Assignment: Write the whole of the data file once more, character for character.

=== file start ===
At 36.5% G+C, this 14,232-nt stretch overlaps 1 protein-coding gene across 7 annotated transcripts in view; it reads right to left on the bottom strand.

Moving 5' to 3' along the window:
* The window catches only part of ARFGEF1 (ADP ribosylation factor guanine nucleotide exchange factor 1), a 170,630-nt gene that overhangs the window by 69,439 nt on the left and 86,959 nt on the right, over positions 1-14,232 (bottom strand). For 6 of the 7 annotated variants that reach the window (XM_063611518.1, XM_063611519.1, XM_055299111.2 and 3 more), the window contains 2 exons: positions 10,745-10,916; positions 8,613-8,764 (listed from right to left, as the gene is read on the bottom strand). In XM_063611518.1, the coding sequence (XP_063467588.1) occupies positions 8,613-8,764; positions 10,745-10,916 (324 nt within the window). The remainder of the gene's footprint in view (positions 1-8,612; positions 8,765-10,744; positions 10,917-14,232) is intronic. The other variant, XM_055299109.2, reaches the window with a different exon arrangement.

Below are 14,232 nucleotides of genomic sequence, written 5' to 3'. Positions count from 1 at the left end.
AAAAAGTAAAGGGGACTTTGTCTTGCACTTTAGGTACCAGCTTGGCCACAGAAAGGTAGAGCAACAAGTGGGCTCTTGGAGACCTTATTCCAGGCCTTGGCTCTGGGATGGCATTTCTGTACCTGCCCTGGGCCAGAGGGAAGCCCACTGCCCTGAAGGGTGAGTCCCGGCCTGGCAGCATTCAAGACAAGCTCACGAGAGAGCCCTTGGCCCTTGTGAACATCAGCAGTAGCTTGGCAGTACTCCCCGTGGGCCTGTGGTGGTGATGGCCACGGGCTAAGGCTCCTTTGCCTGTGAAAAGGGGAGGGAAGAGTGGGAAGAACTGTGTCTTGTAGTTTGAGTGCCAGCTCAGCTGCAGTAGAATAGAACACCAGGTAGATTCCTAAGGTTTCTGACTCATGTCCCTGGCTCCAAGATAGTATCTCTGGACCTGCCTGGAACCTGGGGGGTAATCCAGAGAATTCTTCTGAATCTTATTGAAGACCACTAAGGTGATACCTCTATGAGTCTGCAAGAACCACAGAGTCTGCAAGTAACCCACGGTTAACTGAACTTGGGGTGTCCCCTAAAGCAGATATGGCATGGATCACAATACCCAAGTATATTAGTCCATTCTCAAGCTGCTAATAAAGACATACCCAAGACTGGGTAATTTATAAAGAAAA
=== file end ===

At 36.5% G+C, this 14,232-nt stretch overlaps 1 protein-coding gene across 7 annotated transcripts in view; it reads right to left on the bottom strand.

Moving 5' to 3' along the window:
* The window catches only part of ARFGEF1 (ADP ribosylation factor guanine nucleotide exchange factor 1), a 170,630-nt gene that overhangs the window by 69,439 nt on the left and 86,959 nt on the right, over positions 1-14,232 (bottom strand). For 6 of the 7 annotated variants that reach the window (XM_063611518.1, XM_063611519.1, XM_055299111.2 and 3 more), the window contains 2 exons: positions 10,745-10,916; positions 8,613-8,764 (listed from right to left, as the gene is read on the bottom strand). In XM_063611518.1, the coding sequence (XP_063467588.1) occupies positions 8,613-8,764; positions 10,745-10,916 (324 nt within the window). The remainder of the gene's footprint in view (positions 1-8,612; positions 8,765-10,744; positions 10,917-14,232) is intronic. The other variant, XM_055299109.2, reaches the window with a different exon arrangement.

Below are 14,232 nucleotides of genomic sequence, written 5' to 3'. Positions count from 1 at the left end.
AAAAAGTAAAGGGGACTTTGTCTTGCACTTTAGGTACCAGCTTGGCCACAGAAAGGTAGAGCAACAAGTGGGCTCTTGGAGACCTTATTCCAGGCCTTGGCTCTGGGATGGCATTTCTGTACCTGCCCTGGGCCAGAGGGAAGCCCACTGCCCTGAAGGGTGAGTCCCGGCCTGGCAGCATTCAAGACAAGCTCACGAGAGAGCCCTTGGCCCTTGTGAACATCAGCAGTAGCTTGGCAGTACTCCCCGTGGGCCTGTGGTGGTGATGGCCACGGGCTAAGGCTCCTTTGCCTGTGAAAAGGGGAGGGAAGAGTGGGAAGAACTGTGTCTTGTAGTTTGAGTGCCAGCTCAGCTGCAGTAGAATAGAACACCAGGTAGATTCCTAAGGTTTCTGACTCATGTCCCTGGCTCCAAGATAGTATCTCTGGACCTGCCTGGAACCTGGGGGGTAATCCAGAGAATTCTTCTGAATCTTATTGAAGACCACTAAGGTGATACCTCTATGAGTCTGCAAGAACCACAGAGTCTGCAAGTAACCCACGGTTAACTGAACTTGGGGTGTCCCCTAAAGCAGATATGGCATGGATCACAATACCCAAGTATATTAGTCCATTCTCAAGCTGCTAATAAAGACATACCCAAGACTGGGTAATTTATAAAGAAAA